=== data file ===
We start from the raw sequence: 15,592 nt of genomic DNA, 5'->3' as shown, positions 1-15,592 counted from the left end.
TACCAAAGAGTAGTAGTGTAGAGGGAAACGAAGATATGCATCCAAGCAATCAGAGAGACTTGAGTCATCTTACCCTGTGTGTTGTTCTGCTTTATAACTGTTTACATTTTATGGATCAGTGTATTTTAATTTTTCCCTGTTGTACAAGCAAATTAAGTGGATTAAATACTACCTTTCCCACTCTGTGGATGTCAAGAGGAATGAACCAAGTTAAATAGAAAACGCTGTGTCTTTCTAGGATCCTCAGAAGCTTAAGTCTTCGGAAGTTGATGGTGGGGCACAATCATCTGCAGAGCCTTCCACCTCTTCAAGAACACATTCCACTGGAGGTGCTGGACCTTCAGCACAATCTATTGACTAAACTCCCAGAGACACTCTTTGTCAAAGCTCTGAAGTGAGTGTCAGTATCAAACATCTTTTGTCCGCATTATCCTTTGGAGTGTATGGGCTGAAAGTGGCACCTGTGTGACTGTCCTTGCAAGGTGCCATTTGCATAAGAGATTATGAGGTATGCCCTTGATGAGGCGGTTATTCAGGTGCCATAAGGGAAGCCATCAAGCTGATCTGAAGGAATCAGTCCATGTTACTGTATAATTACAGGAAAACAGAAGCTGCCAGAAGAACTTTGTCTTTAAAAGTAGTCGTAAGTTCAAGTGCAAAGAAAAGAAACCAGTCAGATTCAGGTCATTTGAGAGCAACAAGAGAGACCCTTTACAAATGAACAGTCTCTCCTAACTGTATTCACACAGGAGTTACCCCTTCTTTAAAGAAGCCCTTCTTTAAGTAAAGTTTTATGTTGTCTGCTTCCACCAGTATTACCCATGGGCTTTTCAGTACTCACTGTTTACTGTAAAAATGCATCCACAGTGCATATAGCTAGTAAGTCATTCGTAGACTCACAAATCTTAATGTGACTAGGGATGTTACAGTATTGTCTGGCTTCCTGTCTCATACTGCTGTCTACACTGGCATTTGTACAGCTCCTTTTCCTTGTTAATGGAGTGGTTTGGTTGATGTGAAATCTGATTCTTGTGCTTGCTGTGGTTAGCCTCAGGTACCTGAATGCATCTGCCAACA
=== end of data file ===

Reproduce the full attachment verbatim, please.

We start from the raw sequence: 15,592 nt of genomic DNA, 5'->3' as shown, positions 1-15,592 counted from the left end.
TACCAAAGAGTAGTAGTGTAGAGGGAAACGAAGATATGCATCCAAGCAATCAGAGAGACTTGAGTCATCTTACCCTGTGTGTTGTTCTGCTTTATAACTGTTTACATTTTATGGATCAGTGTATTTTAATTTTTCCCTGTTGTACAAGCAAATTAAGTGGATTAAATACTACCTTTCCCACTCTGTGGATGTCAAGAGGAATGAACCAAGTTAAATAGAAAACGCTGTGTCTTTCTAGGATCCTCAGAAGCTTAAGTCTTCGGAAGTTGATGGTGGGGCACAATCATCTGCAGAGCCTTCCACCTCTTCAAGAACACATTCCACTGGAGGTGCTGGACCTTCAGCACAATCTATTGACTAAACTCCCAGAGACACTCTTTGTCAAAGCTCTGAAGTGAGTGTCAGTATCAAACATCTTTTGTCCGCATTATCCTTTGGAGTGTATGGGCTGAAAGTGGCACCTGTGTGACTGTCCTTGCAAGGTGCCATTTGCATAAGAGATTATGAGGTATGCCCTTGATGAGGCGGTTATTCAGGTGCCATAAGGGAAGCCATCAAGCTGATCTGAAGGAATCAGTCCATGTTACTGTATAATTACAGGAAAACAGAAGCTGCCAGAAGAACTTTGTCTTTAAAAGTAGTCGTAAGTTCAAGTGCAAAGAAAAGAAACCAGTCAGATTCAGGTCATTTGAGAGCAACAAGAGAGACCCTTTACAAATGAACAGTCTCTCCTAACTGTATTCACACAGGAGTTACCCCTTCTTTAAAGAAGCCCTTCTTTAAGTAAAGTTTTATGTTGTCTGCTTCCACCAGTATTACCCATGGGCTTTTCAGTACTCACTGTTTACTGTAAAAATGCATCCACAGTGCATATAGCTAGTAAGTCATTCGTAGACTCACAAATCTTAATGTGACTAGGGATGTTACAGTATTGTCTGGCTTCCTGTCTCATACTGCTGTCTACACTGGCATTTGTACAGCTCCTTTTCCTTGTTAATGGAGTGGTTTGGTTGATGTGAAATCTGATTCTTGTGCTTGCTGTGGTTAGCCTCAGGTACCTGAATGCATCTGCCAACA